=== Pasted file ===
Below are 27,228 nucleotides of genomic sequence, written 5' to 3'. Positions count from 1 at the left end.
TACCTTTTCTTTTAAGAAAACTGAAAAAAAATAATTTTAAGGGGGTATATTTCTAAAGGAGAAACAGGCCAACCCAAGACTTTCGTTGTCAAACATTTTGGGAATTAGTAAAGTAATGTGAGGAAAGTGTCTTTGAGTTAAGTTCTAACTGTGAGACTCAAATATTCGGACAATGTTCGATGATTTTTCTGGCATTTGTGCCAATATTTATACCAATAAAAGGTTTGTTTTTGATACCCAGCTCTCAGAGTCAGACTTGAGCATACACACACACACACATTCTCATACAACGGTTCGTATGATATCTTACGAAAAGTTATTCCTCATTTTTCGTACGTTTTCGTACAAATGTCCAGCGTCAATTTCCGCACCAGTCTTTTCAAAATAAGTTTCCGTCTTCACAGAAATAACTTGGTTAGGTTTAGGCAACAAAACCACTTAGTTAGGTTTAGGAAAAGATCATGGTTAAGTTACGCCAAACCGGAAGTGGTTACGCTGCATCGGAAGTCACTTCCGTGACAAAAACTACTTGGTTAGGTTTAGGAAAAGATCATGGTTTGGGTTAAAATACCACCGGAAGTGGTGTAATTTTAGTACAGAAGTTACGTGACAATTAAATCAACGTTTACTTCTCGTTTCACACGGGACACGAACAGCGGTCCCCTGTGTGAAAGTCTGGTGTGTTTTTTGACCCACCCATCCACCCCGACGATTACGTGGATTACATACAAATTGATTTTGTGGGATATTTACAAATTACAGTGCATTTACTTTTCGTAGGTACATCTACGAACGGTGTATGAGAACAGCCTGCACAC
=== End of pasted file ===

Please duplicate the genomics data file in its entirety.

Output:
Below are 27,228 nucleotides of genomic sequence, written 5' to 3'. Positions count from 1 at the left end.
TACCTTTTCTTTTAAGAAAACTGAAAAAAAATAATTTTAAGGGGGTATATTTCTAAAGGAGAAACAGGCCAACCCAAGACTTTCGTTGTCAAACATTTTGGGAATTAGTAAAGTAATGTGAGGAAAGTGTCTTTGAGTTAAGTTCTAACTGTGAGACTCAAATATTCGGACAATGTTCGATGATTTTTCTGGCATTTGTGCCAATATTTATACCAATAAAAGGTTTGTTTTTGATACCCAGCTCTCAGAGTCAGACTTGAGCATACACACACACACACATTCTCATACAACGGTTCGTATGATATCTTACGAAAAGTTATTCCTCATTTTTCGTACGTTTTCGTACAAATGTCCAGCGTCAATTTCCGCACCAGTCTTTTCAAAATAAGTTTCCGTCTTCACAGAAATAACTTGGTTAGGTTTAGGCAACAAAACCACTTAGTTAGGTTTAGGAAAAGATCATGGTTAAGTTACGCCAAACCGGAAGTGGTTACGCTGCATCGGAAGTCACTTCCGTGACAAAAACTACTTGGTTAGGTTTAGGAAAAGATCATGGTTTGGGTTAAAATACCACCGGAAGTGGTGTAATTTTAGTACAGAAGTTACGTGACAATTAAATCAACGTTTACTTCTCGTTTCACACGGGACACGAACAGCGGTCCCCTGTGTGAAAGTCTGGTGTGTTTTTTGACCCACCCATCCACCCCGACGATTACGTGGATTACATACAAATTGATTTTGTGGGATATTTACAAATTACAGTGCATTTACTTTTCGTAGGTACATCTACGAACGGTGTATGAGAACAGCCTGCACAC